Thirty five years. This is the time that has elapsed since the last retrospective on this subject, on the other side of Avenue Winston Churchill, at the Grand Palais, in 1984. Since then, the paintings have gained in value, historians of art has multiplied the work and this period is now better known and documented. A collector had shown his possessions at the MuMA in Le Havre and at the Piscine de Roubaix in 2014, but his collection has since been dispersed. The Petit Palais has chosen major partners: the Statens Museum for Kunst de Copenhague and the Stockholm National Museum.
Very often, it is the hindsight of time that allows us to affirm that a bygone period was a Golden Age. History teaches us that these artistically and scientifically flourishing episodes did not necessarily coincide with a period of political and economic heyday. Indeed, Denmark has a troubled history at the beginning of the 19th century. Copenhagen was bombarded by the English in 1807, the country was even declared bankrupt in 1813, and was mutilated by the two duchies of Schleswig and Holstein following its defeat against Prussia in 1864.
However, the beginnings of an artistic renewal are announced in the figure of Christoffer Eckersberg. A stay in Paris in the studio of Jacques-Louis David will make him discover the attraction of the live model, so that, having become a professor at the Royal Danish Academy of Fine Arts, he will lead an important reform of the education. The pochades he brought back from his stay in Italy were so many models for his students who were introduced to the basics of open-air painting, then booming throughout Europe.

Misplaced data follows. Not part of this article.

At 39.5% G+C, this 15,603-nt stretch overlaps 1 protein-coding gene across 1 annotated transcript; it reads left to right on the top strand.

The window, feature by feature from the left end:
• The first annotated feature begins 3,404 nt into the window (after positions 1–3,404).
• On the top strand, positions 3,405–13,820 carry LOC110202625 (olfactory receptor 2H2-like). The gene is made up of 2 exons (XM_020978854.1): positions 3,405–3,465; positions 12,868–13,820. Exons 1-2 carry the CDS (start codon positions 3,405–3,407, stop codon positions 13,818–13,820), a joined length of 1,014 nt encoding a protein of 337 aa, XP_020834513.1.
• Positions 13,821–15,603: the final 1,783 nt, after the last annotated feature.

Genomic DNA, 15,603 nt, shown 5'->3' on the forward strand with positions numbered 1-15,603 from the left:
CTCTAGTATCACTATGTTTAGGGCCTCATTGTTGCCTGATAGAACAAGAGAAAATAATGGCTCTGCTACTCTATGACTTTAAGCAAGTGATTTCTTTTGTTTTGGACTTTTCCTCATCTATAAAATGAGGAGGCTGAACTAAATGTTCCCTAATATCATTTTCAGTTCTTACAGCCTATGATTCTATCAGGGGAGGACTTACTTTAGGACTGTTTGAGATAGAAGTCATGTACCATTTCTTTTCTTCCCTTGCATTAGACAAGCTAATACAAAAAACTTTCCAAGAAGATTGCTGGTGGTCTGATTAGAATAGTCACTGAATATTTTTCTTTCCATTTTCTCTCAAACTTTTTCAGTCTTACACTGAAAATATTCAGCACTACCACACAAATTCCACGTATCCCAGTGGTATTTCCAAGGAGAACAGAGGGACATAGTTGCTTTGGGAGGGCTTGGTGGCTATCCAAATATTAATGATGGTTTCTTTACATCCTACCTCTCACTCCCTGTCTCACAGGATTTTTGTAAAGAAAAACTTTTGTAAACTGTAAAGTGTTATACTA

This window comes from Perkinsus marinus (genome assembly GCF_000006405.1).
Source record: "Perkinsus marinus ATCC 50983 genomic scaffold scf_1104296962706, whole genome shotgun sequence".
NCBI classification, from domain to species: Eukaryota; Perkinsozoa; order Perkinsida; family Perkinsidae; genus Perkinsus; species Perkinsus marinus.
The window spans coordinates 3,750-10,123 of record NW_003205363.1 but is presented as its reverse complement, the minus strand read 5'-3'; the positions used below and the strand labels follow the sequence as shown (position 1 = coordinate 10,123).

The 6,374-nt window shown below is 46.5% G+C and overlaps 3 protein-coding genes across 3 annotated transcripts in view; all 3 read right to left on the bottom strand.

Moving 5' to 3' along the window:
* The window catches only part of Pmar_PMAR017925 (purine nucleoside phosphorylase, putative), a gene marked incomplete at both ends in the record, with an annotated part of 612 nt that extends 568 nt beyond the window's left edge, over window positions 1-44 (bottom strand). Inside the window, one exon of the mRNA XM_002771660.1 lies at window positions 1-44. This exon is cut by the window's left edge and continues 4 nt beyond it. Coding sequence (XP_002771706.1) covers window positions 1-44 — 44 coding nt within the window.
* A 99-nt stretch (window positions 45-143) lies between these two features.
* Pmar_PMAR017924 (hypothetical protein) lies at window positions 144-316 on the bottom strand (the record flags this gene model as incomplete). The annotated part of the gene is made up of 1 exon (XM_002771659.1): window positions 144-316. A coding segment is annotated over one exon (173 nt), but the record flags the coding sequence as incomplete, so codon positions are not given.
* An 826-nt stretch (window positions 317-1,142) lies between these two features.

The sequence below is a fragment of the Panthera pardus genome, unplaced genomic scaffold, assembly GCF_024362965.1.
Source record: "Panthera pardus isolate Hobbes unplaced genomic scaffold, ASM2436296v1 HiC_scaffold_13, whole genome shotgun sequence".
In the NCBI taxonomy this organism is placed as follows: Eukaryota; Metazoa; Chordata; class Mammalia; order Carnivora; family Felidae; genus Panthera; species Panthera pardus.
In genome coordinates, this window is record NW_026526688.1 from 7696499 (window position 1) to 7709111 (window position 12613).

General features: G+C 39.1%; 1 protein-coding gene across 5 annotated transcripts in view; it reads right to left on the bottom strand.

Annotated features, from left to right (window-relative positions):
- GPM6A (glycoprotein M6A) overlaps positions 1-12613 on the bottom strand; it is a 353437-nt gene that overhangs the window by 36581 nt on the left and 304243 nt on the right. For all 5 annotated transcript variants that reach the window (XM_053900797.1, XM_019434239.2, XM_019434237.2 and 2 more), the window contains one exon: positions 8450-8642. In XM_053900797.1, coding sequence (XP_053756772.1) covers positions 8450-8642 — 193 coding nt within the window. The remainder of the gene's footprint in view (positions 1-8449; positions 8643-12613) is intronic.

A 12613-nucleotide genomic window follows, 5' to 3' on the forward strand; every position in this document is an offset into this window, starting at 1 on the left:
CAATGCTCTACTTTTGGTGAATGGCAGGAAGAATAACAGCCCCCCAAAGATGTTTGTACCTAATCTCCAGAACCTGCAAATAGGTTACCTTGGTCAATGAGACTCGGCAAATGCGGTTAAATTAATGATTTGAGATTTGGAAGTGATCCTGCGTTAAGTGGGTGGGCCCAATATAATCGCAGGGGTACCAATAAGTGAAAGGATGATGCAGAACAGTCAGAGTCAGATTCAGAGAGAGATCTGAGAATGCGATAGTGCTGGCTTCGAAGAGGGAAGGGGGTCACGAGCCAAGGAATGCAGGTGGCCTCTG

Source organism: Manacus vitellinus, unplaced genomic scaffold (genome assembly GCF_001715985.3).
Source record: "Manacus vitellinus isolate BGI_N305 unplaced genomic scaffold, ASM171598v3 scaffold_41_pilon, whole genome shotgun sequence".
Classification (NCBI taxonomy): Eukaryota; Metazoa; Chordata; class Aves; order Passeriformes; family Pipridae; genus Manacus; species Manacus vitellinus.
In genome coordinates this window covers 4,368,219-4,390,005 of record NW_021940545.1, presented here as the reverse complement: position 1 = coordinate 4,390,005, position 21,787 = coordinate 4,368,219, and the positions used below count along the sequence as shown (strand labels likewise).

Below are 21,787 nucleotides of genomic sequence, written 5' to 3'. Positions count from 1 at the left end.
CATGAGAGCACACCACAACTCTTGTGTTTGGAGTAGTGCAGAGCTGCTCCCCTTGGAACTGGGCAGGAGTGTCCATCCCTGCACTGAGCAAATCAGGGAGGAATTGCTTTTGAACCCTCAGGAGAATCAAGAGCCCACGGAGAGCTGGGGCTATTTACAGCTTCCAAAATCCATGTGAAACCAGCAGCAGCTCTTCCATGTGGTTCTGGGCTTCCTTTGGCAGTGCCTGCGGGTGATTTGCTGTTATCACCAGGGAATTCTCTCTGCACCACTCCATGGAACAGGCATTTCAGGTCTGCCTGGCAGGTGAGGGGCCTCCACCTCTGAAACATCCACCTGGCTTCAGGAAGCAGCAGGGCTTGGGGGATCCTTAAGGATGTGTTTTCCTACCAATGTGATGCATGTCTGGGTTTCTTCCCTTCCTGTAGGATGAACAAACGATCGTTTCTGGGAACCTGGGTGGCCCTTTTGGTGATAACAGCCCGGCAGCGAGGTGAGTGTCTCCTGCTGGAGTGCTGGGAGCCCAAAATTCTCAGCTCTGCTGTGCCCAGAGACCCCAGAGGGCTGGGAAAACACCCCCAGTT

The fraternity of this generation of artists is very well told through the coherent course of the exhibition, between mutual influences, relationships between painters and sculptors, emulation and work on the same motif. We also understand that the bourgeoisie who buys these works see decorative works in their image, which explains the rather modest formats, by comparison with the large religious or mythological formats usually put forward by the Academies.
As always at the Petit Palais, the scenography is meticulous, although the sanitary measures have imposed the elimination of interactive devices which the museum is usually used to. One or two animations illustrate the artists’ choices in terms of framing. Finally, a reconstituted workshop allows visitors, halfway through the course, to learn about drawing with a perspective window. The catalog also contains many enlightened essays dealing with practical and historical questions.
It should be noted that the internationally recognized figure of Wilhelm Hammershøi, celebrated last year at the Jacquemart-André Museum, is after the period selected and does not appear in the exhibition.
Can we really speak of a Golden Age of Danish painting? Let us say that the exhibition has the great interest of reconstructing an artistic scene far removed from the French academic system, and of allowing fruitful comparisons, like the recent exhibition at the Musée du Luxembourg on the‘Golden Age of English Painting. In addition, the idyllic vision offered by the artists of Copenhagen, the territories of Jutland and the island of Funen, as well as some landscapes of Scandinavia sign the awakening of a nationalism in tune with the national romanticism that ignites the Europe. Nevertheless, on the pictorial level, it is clear that behind the overwhelming personality of Eckersberg, his contemporaries are struggling to stand out, for lack of breath in their work. We will rather retain an applied paint, meticulous, all in all fireman.